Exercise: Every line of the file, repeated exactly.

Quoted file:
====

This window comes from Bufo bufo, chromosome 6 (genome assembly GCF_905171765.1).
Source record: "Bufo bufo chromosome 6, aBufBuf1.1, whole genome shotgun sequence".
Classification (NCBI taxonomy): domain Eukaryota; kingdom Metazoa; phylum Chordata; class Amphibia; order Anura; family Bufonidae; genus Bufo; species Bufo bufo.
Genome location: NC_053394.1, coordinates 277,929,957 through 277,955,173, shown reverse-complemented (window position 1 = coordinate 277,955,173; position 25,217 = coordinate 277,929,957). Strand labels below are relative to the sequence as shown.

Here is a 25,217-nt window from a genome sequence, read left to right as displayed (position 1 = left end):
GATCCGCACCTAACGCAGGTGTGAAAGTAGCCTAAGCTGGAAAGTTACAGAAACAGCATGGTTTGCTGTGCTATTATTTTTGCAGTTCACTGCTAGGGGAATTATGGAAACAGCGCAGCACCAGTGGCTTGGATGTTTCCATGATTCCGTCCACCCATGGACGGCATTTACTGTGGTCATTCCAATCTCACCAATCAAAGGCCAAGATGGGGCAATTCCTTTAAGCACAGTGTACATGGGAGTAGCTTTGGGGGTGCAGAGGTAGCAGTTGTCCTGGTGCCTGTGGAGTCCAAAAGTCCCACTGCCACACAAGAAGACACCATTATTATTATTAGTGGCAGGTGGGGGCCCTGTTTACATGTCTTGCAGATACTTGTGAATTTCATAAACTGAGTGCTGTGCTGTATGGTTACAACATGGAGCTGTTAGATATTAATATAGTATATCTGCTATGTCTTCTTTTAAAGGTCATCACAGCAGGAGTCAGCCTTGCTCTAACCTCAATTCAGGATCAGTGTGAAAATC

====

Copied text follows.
This window comes from Bufo bufo, chromosome 6 (genome assembly GCF_905171765.1).
Source record: "Bufo bufo chromosome 6, aBufBuf1.1, whole genome shotgun sequence".
Classification (NCBI taxonomy): domain Eukaryota; kingdom Metazoa; phylum Chordata; class Amphibia; order Anura; family Bufonidae; genus Bufo; species Bufo bufo.
Genome location: NC_053394.1, coordinates 277,929,957 through 277,955,173, shown reverse-complemented (window position 1 = coordinate 277,955,173; position 25,217 = coordinate 277,929,957). Strand labels below are relative to the sequence as shown.

Here is a 25,217-nt window from a genome sequence, read left to right as displayed (position 1 = left end):
GATCCGCACCTAACGCAGGTGTGAAAGTAGCCTAAGCTGGAAAGTTACAGAAACAGCATGGTTTGCTGTGCTATTATTTTTGCAGTTCACTGCTAGGGGAATTATGGAAACAGCGCAGCACCAGTGGCTTGGATGTTTCCATGATTCCGTCCACCCATGGACGGCATTTACTGTGGTCATTCCAATCTCACCAATCAAAGGCCAAGATGGGGCAATTCCTTTAAGCACAGTGTACATGGGAGTAGCTTTGGGGGTGCAGAGGTAGCAGTTGTCCTGGTGCCTGTGGAGTCCAAAAGTCCCACTGCCACACAAGAAGACACCATTATTATTATTAGTGGCAGGTGGGGGCCCTGTTTACATGTCTTGCAGATACTTGTGAATTTCATAAACTGAGTGCTGTGCTGTATGGTTACAACATGGAGCTGTTAGATATTAATATAGTATATCTGCTATGTCTTCTTTTAAAGGTCATCACAGCAGGAGTCAGCCTTGCTCTAACCTCAATTCAGGATCAGTGTGAAAATC